What am I doing in the Middle of the Revolution? Review (Scherpschutter)
From The Spaghetti Western Database
What am I doing in the Middle of the Revolution?
Cast Vittorio Gassman, Paolo Villaggio, Leo Anchoriz, Eduardo Fajardo, Riccardo Garrone, Rosanna Yanni, José Canelas, Simon Arriaga, Lorenzo Robledo, Diana Sorel - Music: Ennio Morricone - Director: Sergio Corbucci
Corbucci’s penultimate western, and also the third (and arguably least convincing) part of his Zapata trilogy, following The Mercenary and Compañeros!. Again it’s a third person narrative, ‘told’ by one of the protagonists, and again there’s a pair of opposing characters, but instead of the cynical European mercenary joining a naïve Mexican peon, both characters - an actor and a priest - are outsiders. In 1973 Corbucci no longer believed in the spaghetti western, but didn’t want to accommodate to the rattle-brained type of comedy westerns that were overflowing the market. What am I doing in the Middle of the Revolution? was supposed to be a symbiosis of a Zapata western and a thoughtful comedy in the style of Mario Monicelli’s La Grande Guerra (1959), about two young Italians serving the army, but trying to stay out of the war (1). Note that Monicelli’s movie was also one of the sources of inspiration for Leone while making The Good, the Bad and the Ugly, and that it also starred Vittorio Gassman, the actor playing Guido Guidi in this movie.
Guido Guidi is an Italian actor of sorts (who thinks he’s a genius) who is invited by an impresario to bring Shakespeare to the stage in a large theatre in Mexico. The impresario is a descendant of Italian revolutionary Garibaldi, who sympathizes with the revolutionary forces of Carrasco, and the performance is only a trick to lure the higher classes to the theatre, in order to give Carrasco the opportunity to kill as many of them as possible in one strike. Wearing the purple dress of a cardinal, Guido is asked to bless the activities of the revolution, but when the revolutionaries are under attack of the federal army, he escapes with the help of a priest, who thinks he’s a real cardinal. The two accidently gun down a federal firing squad, and are therefore now persecuted by general Herrera, a ruthless army chief, but also a fan of the Italian opera …
In the previous films, the cynical and greedy European mercenary slowly developed a revolutionary conscience while instructing the Mexican peon in the art of warfare. The films were also clever variations on the often used master-pupil concept: while instructing the peon, the mercenary was, in a sense, also instructed by him: their friendship and mutual experience made him aware of the social reality of the country, and his commitment to the revolution and its cause. In this movie there’s very little interaction between the two protagonists, and the character development is radically different. The actor finally dedicates himself to the revolution, not out of sympathy for its cause, but because he identifies himself with a part he’s asked to play: that of the deceased Emilio Zapata. Dying like the character he plays, is the ideal way of dying for a brilliant actor like him, Guido Guidi.
The theme used here by Corbucci, is called the Doppelgänger motif. Good examples of stories with such a motive are (in literature) Fyodor Dostojevski’s The Double: A Petersburgh Poem, about a man who feels his identity is usurped by a double, and (in cinema) Akira Kurosawa’s Kagemusha, about a lower-class criminal who is taught to impersonate a dying warlord, and slowly loses his own identity in the process. In this case the ‘process’ is rather abrupt, and therefore not very convincing. However, there are a couple of clever observations about history and revolution, and the thin line between reality and illusion. At one point the actor tries to convince the priest that for him it’s all a show, that for an actor life and death are mere illusions. Several scenes are illustrations of mistaken identities: the final scene, with the actor identifying himself with the part he’s playing, echoes an early scene in which he is mistaken by the audience for a real African American when he’s made up to look like Othello, the Moor from Venice. In a very bizarre scene the two are confronted with bandits who sell severed hands of peaceful Indian peasants as a sort of scalps to the federales. When Guido is about to be executed by them, he’s saved by one-handed, machete wielding peasants with a sort of skeleton masks (2). To add to the confusion, the Indians tell him that Mexico was taken away from them, and that they are the oppressed people, forgotten by the entire world.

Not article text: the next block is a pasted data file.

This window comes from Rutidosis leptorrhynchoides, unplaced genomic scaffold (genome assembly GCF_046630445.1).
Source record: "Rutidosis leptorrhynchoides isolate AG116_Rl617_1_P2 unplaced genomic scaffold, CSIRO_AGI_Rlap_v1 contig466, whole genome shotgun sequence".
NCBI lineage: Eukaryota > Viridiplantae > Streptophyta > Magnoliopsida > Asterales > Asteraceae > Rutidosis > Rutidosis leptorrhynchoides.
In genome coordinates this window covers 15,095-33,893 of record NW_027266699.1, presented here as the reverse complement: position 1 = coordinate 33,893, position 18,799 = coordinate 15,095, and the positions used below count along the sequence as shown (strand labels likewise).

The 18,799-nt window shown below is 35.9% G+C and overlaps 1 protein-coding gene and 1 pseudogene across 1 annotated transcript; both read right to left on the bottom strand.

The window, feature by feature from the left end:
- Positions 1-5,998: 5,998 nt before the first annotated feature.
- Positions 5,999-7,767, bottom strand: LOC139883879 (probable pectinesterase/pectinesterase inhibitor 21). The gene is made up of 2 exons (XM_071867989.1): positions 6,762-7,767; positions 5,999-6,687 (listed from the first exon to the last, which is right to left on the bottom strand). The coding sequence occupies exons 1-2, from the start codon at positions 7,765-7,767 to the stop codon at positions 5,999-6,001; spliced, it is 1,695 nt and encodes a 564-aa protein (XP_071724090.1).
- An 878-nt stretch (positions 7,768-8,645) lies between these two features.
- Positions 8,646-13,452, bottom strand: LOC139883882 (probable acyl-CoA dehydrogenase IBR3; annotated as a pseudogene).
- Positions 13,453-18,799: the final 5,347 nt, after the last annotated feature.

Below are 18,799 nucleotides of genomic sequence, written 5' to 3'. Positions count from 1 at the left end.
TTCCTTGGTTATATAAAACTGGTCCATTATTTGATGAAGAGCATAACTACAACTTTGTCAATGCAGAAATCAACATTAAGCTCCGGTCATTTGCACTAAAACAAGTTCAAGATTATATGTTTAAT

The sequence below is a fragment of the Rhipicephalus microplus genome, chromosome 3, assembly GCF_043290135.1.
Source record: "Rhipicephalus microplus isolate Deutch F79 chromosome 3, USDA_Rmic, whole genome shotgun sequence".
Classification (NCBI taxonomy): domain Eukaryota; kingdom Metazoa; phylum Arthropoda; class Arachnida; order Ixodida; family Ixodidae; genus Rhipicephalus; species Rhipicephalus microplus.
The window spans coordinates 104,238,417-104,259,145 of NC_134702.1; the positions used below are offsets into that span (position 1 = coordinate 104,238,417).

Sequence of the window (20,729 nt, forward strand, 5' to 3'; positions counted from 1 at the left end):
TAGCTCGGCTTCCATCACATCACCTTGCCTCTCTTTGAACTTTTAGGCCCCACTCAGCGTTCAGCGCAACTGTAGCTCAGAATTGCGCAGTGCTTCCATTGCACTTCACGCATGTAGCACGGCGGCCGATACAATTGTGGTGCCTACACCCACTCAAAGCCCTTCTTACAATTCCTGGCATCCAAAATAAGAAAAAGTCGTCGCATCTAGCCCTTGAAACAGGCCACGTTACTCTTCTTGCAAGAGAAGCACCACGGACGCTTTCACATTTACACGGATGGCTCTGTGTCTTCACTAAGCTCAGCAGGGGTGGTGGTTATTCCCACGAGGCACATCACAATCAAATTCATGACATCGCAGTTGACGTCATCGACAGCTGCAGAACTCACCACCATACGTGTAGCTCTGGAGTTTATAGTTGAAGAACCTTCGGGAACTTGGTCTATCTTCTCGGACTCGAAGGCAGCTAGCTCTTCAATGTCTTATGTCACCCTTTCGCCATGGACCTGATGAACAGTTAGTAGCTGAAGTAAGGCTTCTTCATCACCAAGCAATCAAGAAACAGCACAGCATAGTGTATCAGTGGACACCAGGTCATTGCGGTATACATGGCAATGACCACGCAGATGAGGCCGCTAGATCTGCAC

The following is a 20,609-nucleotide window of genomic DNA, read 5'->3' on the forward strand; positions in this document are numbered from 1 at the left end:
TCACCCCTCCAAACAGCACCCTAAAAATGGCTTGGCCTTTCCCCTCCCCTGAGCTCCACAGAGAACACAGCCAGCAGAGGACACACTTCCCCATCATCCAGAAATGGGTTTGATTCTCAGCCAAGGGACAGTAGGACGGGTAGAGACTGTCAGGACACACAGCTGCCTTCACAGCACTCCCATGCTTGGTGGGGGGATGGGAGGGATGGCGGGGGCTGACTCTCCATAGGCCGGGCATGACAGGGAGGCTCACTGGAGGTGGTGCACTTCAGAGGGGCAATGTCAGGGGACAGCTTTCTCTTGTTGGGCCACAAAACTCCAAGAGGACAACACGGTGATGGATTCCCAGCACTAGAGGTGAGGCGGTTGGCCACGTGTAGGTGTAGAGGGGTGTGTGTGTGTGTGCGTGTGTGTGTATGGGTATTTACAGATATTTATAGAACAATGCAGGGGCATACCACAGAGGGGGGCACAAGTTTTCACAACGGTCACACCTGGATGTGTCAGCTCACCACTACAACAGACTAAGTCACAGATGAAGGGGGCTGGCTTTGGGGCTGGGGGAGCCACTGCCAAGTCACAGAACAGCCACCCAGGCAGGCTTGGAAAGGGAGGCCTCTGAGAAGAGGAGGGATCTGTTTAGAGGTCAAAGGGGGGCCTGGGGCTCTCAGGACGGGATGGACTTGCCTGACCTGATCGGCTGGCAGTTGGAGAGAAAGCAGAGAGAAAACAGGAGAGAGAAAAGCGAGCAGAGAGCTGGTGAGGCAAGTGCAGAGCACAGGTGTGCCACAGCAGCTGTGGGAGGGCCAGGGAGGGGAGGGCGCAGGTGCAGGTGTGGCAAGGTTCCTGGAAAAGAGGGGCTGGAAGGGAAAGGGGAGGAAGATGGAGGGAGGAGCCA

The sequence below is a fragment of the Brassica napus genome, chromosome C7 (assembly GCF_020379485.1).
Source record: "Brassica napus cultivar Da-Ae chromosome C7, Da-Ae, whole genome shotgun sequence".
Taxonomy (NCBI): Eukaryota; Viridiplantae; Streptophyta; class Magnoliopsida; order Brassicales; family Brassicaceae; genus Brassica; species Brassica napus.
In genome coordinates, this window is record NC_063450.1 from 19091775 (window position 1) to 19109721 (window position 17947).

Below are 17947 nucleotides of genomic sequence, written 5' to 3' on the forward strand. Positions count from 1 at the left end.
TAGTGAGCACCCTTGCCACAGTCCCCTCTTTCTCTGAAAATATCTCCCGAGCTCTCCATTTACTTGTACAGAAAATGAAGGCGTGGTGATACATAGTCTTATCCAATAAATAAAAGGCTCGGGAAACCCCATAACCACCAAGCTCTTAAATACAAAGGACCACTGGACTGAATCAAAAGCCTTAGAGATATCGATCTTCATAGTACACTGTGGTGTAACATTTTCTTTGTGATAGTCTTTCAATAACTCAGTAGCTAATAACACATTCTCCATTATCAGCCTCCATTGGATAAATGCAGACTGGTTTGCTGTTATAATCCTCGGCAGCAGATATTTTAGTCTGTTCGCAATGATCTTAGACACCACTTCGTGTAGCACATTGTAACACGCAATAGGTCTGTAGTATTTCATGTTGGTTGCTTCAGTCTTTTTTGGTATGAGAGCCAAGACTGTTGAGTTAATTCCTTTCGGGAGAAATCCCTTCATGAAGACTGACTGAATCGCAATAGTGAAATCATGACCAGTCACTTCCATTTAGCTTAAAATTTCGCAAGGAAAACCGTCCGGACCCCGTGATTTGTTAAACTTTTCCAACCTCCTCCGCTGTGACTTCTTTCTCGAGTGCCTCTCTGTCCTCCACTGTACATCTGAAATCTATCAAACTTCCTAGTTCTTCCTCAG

What am I doing in the Middle of the Revolution? is an intelligent movie, and some scenes are vintage Corbucci, such as the opening scene, with the federales listening to Vincenzo Bellini’s opera I Puritani, played on a gramophone, while dozens of revolutionaries are executed , but there too many slow stretches and downright silly jokes like Don Albino being bumped into the seat of a car by a bull, or – even worse – being lassoed into the air from a bi-plane by Guido Guidi.
- (1) Marco Giusti, Dizionario del western all’italiana
- (2) According to Giré, the masks refer to a film by Sergei Eisenstein, Que viva Mexico! – See: Jean-François Giré, Il était une fois le western européen, p. 446
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